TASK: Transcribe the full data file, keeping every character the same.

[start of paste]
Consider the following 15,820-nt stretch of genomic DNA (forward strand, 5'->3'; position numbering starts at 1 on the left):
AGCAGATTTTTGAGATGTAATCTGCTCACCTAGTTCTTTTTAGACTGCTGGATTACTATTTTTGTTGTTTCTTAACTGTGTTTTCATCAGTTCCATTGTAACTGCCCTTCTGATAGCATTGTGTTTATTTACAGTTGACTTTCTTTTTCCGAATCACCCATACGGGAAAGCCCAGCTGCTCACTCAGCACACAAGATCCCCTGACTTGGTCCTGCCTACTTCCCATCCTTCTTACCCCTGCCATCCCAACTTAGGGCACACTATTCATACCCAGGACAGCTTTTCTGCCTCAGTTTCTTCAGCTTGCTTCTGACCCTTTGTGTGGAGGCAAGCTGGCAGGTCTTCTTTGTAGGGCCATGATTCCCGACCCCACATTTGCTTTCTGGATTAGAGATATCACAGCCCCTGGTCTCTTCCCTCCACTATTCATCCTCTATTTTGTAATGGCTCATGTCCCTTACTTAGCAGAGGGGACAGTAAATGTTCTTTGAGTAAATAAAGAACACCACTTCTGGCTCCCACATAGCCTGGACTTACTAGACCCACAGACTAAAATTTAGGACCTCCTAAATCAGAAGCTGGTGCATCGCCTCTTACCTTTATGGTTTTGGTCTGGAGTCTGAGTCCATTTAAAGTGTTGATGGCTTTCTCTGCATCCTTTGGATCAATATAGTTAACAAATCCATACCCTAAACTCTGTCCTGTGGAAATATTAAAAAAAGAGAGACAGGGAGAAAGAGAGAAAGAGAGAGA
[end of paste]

Consider the following 15,820-nt stretch of genomic DNA (forward strand, 5'->3'; position numbering starts at 1 on the left):
AGCAGATTTTTGAGATGTAATCTGCTCACCTAGTTCTTTTTAGACTGCTGGATTACTATTTTTGTTGTTTCTTAACTGTGTTTTCATCAGTTCCATTGTAACTGCCCTTCTGATAGCATTGTGTTTATTTACAGTTGACTTTCTTTTTCCGAATCACCCATACGGGAAAGCCCAGCTGCTCACTCAGCACACAAGATCCCCTGACTTGGTCCTGCCTACTTCCCATCCTTCTTACCCCTGCCATCCCAACTTAGGGCACACTATTCATACCCAGGACAGCTTTTCTGCCTCAGTTTCTTCAGCTTGCTTCTGACCCTTTGTGTGGAGGCAAGCTGGCAGGTCTTCTTTGTAGGGCCATGATTCCCGACCCCACATTTGCTTTCTGGATTAGAGATATCACAGCCCCTGGTCTCTTCCCTCCACTATTCATCCTCTATTTTGTAATGGCTCATGTCCCTTACTTAGCAGAGGGGACAGTAAATGTTCTTTGAGTAAATAAAGAACACCACTTCTGGCTCCCACATAGCCTGGACTTACTAGACCCACAGACTAAAATTTAGGACCTCCTAAATCAGAAGCTGGTGCATCGCCTCTTACCTTTATGGTTTTGGTCTGGAGTCTGAGTCCATTTAAAGTGTTGATGGCTTTCTCTGCATCCTTTGGATCAATATAGTTAACAAATCCATACCCTAAACTCTGTCCTGTGGAAATATTAAAAAAAGAGAGACAGGGAGAAAGAGAGAAAGAGAGAGA